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Genome Res. Nov 2009; 19(11): 2075–2080.
PMCID: PMC2775600

Rapid inexpensive genome-wide association using pooled whole blood

Abstract

Genome-wide association studies (GWAS) have now successfully identified important genetic variants associated with many human traits and diseases. The high cost of genotyping arrays in large data sets remains the major barrier to wider utilization of GWAS. We have developed a novel method in which whole blood from cases and controls, respectively, is pooled prior to DNA extraction for genotyping. We demonstrate proof of principle by clearly identifying the associated variants for eye color, age-related macular degeneration, and pseudoexfoliation syndrome in cohorts not previously studied. Blood pooling has the potential to reduce GWAS cost by several orders of magnitude and dramatically shorten gene discovery time. This method has profound implications for translation of modern genetic approaches to a multitude of diseases and traits yet to be analyzed by GWAS, and will enable developing nations to participate in GWAS.

Genome-wide association studies (GWAS) have successfully identified single nucleotide polymorphisms (SNPs) associated with many human diseases (McCarthy et al. 2008). GWAS have broken a bottleneck in the understanding of common complex diseases as no a priori knowledge of underlying molecular mechanisms is required (McCarthy et al. 2008). The high cost of SNP arrays remains a major barrier to widespread utilization of such studies. Typically, arrays capable of genotyping 3 × 105–1 × 106 SNPs are analyzed for every case and control individually. GWAS generally utilize large data sets with DNA extraction followed by SNP array genotyping costs running to >US$1 million, accompanied by long-time requirements for genotyping. Uncertainty about the genetic architecture of a given trait or disease means there is no guarantee of a successful outcome despite the large investment required. Many groups researching diseases in developing nations, or traits of perceived lesser clinical significance, have been unable to pursue GWAS methodology due to the high budgets required. One strategy for reducing cost is equimolar pooling of separately extracted DNA samples (Macgregor et al. 2006; Pearson et al. 2007). Rather than individually genotyping each subject in the case and control cohorts, stringently quantitated equimolar DNA pools derived from all cases and all controls are constructed separately and then genotyped. Pool construction for this genotyping strategy is labor-intensive and requires sophisticated DNA quantitation procedures (Macgregor et al. 2008).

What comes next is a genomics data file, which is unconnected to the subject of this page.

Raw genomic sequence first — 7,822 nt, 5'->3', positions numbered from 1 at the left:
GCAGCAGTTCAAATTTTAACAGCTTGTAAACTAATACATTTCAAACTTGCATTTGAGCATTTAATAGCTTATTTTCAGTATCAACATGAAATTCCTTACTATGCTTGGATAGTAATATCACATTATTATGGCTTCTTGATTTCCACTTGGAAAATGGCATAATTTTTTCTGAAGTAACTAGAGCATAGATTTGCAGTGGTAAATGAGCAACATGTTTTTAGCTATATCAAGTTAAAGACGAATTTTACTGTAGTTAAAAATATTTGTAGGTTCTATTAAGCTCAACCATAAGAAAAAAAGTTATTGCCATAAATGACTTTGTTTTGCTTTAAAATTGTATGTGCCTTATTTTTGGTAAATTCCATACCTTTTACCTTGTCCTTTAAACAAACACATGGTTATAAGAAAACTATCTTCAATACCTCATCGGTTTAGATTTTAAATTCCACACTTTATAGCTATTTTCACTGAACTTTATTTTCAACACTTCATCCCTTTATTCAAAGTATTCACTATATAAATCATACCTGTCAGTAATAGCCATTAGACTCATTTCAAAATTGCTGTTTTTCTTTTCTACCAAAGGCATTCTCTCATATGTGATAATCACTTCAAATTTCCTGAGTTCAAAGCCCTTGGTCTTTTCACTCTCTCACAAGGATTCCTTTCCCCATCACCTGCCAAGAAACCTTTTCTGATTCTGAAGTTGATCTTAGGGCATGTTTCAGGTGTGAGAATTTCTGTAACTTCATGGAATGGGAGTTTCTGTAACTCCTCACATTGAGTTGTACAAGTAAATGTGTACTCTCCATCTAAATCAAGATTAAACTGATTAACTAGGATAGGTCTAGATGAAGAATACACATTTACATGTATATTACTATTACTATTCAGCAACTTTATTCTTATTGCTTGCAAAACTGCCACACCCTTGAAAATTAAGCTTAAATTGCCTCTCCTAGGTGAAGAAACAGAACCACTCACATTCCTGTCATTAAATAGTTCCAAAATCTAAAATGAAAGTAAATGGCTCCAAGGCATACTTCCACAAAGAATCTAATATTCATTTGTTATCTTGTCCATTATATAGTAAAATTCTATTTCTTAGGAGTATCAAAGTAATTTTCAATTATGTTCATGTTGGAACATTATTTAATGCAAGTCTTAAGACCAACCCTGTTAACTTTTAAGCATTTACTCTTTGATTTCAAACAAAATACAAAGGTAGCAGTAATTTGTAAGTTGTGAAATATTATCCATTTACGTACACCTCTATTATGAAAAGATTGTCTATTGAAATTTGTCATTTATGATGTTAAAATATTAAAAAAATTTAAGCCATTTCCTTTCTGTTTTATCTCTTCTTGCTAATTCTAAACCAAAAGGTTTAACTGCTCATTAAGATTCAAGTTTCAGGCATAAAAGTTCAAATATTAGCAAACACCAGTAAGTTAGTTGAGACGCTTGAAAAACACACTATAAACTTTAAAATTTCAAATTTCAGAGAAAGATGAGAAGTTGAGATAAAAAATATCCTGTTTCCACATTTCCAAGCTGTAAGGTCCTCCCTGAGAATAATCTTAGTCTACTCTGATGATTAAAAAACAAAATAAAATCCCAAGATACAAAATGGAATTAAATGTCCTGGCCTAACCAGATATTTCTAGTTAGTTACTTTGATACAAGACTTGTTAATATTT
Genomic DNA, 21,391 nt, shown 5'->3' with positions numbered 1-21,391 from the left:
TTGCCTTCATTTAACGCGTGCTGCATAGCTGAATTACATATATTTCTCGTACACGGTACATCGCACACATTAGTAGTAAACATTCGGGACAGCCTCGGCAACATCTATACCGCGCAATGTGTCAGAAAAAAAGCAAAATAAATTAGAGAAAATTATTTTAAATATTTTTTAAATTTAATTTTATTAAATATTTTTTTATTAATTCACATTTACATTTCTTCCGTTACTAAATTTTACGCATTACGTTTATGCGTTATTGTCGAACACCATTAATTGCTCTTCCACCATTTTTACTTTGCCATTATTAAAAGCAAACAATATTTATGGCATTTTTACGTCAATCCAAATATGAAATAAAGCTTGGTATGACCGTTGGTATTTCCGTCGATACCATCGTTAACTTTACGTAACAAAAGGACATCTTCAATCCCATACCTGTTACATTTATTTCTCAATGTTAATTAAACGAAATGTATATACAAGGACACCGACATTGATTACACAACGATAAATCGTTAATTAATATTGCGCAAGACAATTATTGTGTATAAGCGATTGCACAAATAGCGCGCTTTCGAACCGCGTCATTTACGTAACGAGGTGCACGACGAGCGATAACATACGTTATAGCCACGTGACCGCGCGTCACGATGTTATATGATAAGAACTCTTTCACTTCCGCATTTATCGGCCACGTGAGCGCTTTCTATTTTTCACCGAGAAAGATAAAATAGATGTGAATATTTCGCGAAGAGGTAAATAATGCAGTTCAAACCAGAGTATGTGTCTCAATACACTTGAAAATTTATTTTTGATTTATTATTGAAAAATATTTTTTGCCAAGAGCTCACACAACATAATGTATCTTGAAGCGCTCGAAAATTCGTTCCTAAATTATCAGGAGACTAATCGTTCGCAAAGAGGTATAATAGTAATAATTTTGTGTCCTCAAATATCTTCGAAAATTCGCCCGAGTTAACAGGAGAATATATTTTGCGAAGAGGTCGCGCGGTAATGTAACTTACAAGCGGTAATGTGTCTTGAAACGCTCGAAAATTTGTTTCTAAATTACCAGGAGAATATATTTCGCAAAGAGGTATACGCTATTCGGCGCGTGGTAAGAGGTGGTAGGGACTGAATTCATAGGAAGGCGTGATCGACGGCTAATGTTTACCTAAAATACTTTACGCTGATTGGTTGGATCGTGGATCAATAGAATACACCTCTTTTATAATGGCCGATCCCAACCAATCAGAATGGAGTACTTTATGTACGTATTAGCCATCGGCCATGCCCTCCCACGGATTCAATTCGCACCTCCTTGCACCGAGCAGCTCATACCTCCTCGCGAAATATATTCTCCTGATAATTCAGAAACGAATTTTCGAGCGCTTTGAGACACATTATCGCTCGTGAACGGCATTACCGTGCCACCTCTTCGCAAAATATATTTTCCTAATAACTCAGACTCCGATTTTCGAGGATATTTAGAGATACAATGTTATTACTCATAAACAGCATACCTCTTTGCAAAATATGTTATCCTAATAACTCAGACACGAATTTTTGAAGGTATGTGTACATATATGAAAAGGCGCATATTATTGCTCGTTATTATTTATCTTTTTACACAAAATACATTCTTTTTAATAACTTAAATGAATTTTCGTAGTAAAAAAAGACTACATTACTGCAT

We hypothesized that equal volume, but unquantitated whole blood aliquots, from case and control cohorts could be pooled prior to DNA extraction. Although this clearly introduces a potential error relative to pooling of DNA, by deriving a formula for the degree of error expected given typical cell count values, we show that the additional error is very small. The “pooling of blood” (POB) method imparts large savings in time, labor, arrays, and reagents. We provide strong proof of principle data indicating that POB-based GWAS can identify known genes for eye color, pseudoexfoliation syndrome, and for age-related macular degeneration (AMD), the commonest cause of blindness in the Western world. The POB approach is easily applied to array-based GWAS, which aim to identify common variants of small effect. However, with full-genome sequencing becoming an accessible commodity, the identification of rare causal variants of larger effect may also prove tenable using our novel POB method.

Results

By pooling blood instead of DNA, individuals will not be equally represented in the pool. In the Supplemental material we show that the decrease in effective sample size of the pool is ~1 + c2, where c is the coefficient of variation of the contribution of each individual to the pool. The value of c is typically around 0.25 (Bain 1996). This implies that the decrease in effective sample size for blood pooling, relative to DNA pooling, will only be ~5%–6% and that the results from POB will be broadly similar to those obtained using DNA pooling and individual genotyping.

To test if our theoretical prediction that POB would be effective holds up in practice, 100 μL aliquots of fresh whole blood were pooled from 100 individuals with blue eyes and 100 people with brown eyes, respectively. DNA was then extracted (two extractions in total, ~US$40) and array hybridization performed using Illumina HumanHap550 SNP arrays. Concordance between POB allele frequency estimates and individual reference frequencies was excellent, and even better between case and control pools (Fig. 1). Tests of association revealed seven SNPs in the eye color study that achieved genome-wide significance (P < 5 × 10−8), all at the OCA2/HERC2 locus (chromosome 15q11.2-q12), previously implicated in eye color determination (Fig. 2A; Duffy et al. 2007; Sulem et al. 2007; Sturm et al. 2008). Multiple hits were also found in other known pigmentation genes in the top 1000 associated SNPs: TYR, TYRP1 and top 10,000: SLC24A4, SLC24A5 (see Supplemental Table S1; Graf et al. 2007; Stokowski et al. 2007; Sulem et al. 2007).